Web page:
David M. Ozgo

David M. Ozgo

Even before the pandemic struck in March 2020, there was a new restaurant trend taking shape: More and more people were ordering takeout from restaurants, instead of dining in. Then, when the pandemic hit and restaurants had to close their dining rooms, we all started getting takeout to support our favorite local businesses.

Restaurants across Colorado collectively lost $3 billion in revenue in 2020; this is typically a $14.5 billion industry that employs 10 percent of the state’s workforce. Pre-pandemic, most restaurants derived 25 to 30 percent of their revenue from alcohol sales, which is why it was so crucial when Gov. Jared Polis signed an executive order last year authorizing cocktails to-go until the end of the pandemic. Now, the state legislature is considering a bill that would extend cocktails to-go for five more years.

Many other states are doing the same thing as a way to both boost their local restaurant industry and in recognition that cocktails to-go is something consumers want when they buy food for takeout. Nearly 15 states including Iowa, Wisconsin and Texas have already made cocktails to-go permanent in their states.

While revenue from cocktails to-go will not be able to make up for all of the revenue lost last year, it does give a needed boost to an industry that was decimated by the pandemic, providing a new revenue stream just when they need it most. The numbers say it all: Through the end of February 2021, on-premise spirits sales at restaurants were still down 39 percent, while off-premise sales were up 29 percent.

The Distilled Spirits Council of the United States is proud to support the restaurant industry’s efforts to extend cocktails to-go sales. Use of our products is driven by the hospitality industry and allowing restaurants to sell beverage alcohol to-go helps people explore new drinks, offers convenience when ordering takeout, and gives value-added sales for and from restaurants.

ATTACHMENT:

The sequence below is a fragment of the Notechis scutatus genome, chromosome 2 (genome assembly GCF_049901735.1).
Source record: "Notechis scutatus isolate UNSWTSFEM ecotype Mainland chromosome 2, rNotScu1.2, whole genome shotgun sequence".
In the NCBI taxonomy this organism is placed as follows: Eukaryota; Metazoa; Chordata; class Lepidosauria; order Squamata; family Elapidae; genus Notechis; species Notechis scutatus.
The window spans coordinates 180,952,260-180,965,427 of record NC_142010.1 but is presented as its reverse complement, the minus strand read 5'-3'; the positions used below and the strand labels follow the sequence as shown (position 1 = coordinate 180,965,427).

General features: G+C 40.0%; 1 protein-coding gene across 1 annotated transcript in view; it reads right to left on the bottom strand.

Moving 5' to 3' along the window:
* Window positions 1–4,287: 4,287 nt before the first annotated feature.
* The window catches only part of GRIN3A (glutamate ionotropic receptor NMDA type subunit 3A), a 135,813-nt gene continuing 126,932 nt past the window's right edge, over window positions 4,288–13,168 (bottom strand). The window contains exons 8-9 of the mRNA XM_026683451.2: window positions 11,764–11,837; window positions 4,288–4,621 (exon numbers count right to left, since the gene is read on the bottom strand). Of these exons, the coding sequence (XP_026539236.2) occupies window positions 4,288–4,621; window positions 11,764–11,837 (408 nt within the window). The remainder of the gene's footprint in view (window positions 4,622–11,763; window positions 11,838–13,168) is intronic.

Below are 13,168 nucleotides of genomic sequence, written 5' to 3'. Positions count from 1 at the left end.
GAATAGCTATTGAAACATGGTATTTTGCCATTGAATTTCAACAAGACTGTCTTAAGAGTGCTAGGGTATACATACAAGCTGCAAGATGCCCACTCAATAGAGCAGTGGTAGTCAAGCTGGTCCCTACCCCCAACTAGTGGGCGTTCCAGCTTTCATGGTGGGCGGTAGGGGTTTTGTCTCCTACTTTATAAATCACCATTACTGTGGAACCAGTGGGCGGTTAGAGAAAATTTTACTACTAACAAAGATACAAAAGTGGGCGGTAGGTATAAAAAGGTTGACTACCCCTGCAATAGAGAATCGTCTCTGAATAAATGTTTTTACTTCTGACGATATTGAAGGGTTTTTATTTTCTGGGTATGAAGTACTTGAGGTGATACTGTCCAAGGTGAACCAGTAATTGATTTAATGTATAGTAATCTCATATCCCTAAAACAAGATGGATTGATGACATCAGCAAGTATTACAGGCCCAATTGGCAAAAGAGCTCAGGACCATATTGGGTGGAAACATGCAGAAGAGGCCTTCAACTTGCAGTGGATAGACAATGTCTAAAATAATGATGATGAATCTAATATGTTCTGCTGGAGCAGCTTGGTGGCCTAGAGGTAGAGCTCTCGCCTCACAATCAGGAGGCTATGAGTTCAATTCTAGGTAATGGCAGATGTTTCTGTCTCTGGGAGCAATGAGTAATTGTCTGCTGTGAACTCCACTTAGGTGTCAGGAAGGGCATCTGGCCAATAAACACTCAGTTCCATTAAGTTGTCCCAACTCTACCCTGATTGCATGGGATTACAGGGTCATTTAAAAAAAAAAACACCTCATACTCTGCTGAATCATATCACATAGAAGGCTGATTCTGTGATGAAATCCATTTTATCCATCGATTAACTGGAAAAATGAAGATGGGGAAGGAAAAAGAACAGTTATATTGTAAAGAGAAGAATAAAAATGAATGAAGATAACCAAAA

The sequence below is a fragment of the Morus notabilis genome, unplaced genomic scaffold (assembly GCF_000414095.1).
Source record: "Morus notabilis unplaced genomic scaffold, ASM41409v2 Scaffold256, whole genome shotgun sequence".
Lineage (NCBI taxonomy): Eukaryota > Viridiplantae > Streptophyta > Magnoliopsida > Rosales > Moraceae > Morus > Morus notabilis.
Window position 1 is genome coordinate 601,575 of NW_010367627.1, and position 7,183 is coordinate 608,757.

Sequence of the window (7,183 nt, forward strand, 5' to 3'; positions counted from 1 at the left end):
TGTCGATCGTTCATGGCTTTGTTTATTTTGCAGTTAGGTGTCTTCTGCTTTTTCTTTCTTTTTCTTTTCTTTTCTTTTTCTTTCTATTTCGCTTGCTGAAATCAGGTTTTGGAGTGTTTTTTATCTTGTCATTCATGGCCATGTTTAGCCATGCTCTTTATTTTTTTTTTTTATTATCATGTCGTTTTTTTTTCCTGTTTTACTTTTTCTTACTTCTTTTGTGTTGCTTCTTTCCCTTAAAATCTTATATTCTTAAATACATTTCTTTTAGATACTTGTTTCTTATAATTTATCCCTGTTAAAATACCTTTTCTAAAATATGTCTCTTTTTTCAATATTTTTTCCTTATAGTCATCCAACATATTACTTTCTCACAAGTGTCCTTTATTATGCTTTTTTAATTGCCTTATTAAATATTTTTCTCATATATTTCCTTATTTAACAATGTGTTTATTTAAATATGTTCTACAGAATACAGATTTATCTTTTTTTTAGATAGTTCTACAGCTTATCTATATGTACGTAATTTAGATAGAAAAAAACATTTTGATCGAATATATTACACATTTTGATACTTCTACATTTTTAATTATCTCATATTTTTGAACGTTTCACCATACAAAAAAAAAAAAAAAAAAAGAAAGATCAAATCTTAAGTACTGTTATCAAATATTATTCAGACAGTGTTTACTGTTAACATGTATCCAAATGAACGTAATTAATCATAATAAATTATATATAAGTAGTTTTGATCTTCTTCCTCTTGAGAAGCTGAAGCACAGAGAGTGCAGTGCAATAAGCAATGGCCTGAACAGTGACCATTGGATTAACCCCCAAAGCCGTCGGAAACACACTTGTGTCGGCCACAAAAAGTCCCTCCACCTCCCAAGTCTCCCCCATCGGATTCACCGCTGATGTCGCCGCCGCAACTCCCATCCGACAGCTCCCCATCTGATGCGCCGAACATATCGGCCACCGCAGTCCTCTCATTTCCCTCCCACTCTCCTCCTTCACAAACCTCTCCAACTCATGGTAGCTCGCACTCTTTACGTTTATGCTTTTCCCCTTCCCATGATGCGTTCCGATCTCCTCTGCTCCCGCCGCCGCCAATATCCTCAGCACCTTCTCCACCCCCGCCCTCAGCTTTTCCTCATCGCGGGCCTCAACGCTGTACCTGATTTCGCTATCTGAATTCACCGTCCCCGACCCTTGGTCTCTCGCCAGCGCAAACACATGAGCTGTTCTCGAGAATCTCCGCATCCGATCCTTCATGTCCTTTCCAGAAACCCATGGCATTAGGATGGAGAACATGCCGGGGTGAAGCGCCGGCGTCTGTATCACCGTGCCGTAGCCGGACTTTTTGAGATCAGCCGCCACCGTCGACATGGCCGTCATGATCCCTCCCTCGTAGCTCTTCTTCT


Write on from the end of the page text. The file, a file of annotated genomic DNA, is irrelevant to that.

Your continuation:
According to the Colorado Restaurant Association, 85 percent of adults over age 21 support the effort in Colorado, and data nationwide show broad support as well. Allowing this effort to continue gives people a service they are looking for — and it’s a great way to try new cocktails, wine and beer with good food at home.

Please join us in supporting the passage of the cocktails to-go legislation, HB21-1027. Contact your state senator today to express your support and help all of your favorite restaurants come out of this pandemic strong.

David M. Ozgo is the senior vice president and chief economist at the Distilled Spirits Council.

(0) comments

Welcome to the discussion.

Keep it Clean. Please avoid obscene, vulgar, lewd, racist or sexually-oriented language.
PLEASE TURN OFF YOUR CAPS LOCK.
Don't Threaten. Threats of harming another person will not be tolerated.
Be Truthful. Don't knowingly lie about anyone or anything.
Be Nice. No racism, sexism or any sort of -ism that is degrading to another person.
Be Proactive. Use the 'Report' link on each comment to let us know of abusive posts.
Share with Us. We'd love to hear eyewitness accounts, the history behind an article.